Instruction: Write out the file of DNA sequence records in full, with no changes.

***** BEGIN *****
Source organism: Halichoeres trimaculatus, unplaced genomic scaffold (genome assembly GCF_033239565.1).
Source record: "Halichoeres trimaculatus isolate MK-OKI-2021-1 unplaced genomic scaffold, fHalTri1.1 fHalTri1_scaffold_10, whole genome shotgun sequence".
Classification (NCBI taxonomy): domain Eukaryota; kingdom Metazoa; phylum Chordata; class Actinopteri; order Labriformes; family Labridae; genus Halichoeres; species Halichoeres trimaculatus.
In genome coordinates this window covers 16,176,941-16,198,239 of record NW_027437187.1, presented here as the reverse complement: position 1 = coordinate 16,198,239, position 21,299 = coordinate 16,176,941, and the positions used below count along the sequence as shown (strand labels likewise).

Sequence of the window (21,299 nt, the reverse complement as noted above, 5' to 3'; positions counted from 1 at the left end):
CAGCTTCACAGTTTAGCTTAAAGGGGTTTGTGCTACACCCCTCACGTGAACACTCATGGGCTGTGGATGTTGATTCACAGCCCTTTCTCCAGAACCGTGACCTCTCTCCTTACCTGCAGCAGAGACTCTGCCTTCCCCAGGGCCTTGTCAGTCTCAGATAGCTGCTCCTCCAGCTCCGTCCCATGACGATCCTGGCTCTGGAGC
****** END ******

Source organism: Halichoeres trimaculatus, unplaced genomic scaffold (genome assembly GCF_033239565.1).
Source record: "Halichoeres trimaculatus isolate MK-OKI-2021-1 unplaced genomic scaffold, fHalTri1.1 fHalTri1_scaffold_10, whole genome shotgun sequence".
Classification (NCBI taxonomy): domain Eukaryota; kingdom Metazoa; phylum Chordata; class Actinopteri; order Labriformes; family Labridae; genus Halichoeres; species Halichoeres trimaculatus.
In genome coordinates this window covers 16,176,941-16,198,239 of record NW_027437187.1, presented here as the reverse complement: position 1 = coordinate 16,198,239, position 21,299 = coordinate 16,176,941, and the positions used below count along the sequence as shown (strand labels likewise).

Sequence of the window (21,299 nt, the reverse complement as noted above, 5' to 3'; positions counted from 1 at the left end):
CAGCTTCACAGTTTAGCTTAAAGGGGTTTGTGCTACACCCCTCACGTGAACACTCATGGGCTGTGGATGTTGATTCACAGCCCTTTCTCCAGAACCGTGACCTCTCTCCTTACCTGCAGCAGAGACTCTGCCTTCCCCAGGGCCTTGTCAGTCTCAGATAGCTGCTCCTCCAGCTCCGTCCCATGACGATCCTGGCTCTGGAGC